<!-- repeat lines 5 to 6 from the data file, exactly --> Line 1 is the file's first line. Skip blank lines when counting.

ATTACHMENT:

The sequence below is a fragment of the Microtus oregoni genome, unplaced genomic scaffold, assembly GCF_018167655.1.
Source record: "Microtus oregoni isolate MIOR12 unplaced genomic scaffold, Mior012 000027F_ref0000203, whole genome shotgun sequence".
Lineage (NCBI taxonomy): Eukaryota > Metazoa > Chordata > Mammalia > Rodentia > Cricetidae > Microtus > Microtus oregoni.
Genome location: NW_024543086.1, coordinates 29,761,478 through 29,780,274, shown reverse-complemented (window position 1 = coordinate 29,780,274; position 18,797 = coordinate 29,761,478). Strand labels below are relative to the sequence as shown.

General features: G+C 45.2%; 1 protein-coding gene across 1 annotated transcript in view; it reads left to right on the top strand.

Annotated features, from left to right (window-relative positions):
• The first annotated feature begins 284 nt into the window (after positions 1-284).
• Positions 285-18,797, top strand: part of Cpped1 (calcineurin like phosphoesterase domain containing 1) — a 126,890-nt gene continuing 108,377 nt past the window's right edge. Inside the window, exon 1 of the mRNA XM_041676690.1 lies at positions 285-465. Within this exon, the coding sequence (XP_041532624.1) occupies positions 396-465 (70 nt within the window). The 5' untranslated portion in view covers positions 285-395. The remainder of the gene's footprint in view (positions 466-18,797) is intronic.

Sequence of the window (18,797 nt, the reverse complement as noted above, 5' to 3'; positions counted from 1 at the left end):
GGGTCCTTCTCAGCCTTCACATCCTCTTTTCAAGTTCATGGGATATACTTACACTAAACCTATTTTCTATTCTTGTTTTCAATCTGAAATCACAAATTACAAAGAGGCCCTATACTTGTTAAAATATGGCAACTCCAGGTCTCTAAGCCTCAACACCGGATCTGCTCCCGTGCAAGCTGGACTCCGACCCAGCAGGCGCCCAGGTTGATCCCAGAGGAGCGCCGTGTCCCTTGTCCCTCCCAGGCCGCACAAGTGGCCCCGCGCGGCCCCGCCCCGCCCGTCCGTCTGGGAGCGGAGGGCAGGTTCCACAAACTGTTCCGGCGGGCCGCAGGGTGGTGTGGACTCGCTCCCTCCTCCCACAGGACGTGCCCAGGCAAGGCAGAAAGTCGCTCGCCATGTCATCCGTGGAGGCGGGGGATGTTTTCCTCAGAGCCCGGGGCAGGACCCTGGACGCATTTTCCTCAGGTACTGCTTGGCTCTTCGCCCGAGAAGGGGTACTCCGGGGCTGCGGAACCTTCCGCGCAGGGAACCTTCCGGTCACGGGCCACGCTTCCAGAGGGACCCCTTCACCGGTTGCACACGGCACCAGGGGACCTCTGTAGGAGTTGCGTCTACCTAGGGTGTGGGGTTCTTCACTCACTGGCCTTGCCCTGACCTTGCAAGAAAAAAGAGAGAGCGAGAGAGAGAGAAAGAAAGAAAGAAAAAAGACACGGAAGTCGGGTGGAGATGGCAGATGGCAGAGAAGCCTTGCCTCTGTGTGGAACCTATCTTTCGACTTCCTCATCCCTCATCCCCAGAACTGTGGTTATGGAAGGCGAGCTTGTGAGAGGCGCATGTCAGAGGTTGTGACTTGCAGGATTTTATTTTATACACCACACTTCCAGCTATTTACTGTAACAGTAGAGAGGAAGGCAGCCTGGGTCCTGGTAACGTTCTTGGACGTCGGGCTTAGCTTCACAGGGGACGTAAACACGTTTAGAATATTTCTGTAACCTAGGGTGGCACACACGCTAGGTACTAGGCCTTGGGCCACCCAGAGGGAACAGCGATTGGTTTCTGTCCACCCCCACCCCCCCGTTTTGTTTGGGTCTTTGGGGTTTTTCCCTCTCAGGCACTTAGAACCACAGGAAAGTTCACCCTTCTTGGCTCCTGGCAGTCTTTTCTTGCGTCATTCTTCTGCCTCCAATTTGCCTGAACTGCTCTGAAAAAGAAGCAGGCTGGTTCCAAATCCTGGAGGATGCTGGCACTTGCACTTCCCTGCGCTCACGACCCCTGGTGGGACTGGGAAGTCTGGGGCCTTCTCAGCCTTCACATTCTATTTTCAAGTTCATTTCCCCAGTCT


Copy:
General features: G+C 45.2%; 1 protein-coding gene across 1 annotated transcript in view; it reads left to right on the top strand.

Annotated features, from left to right (window-relative positions):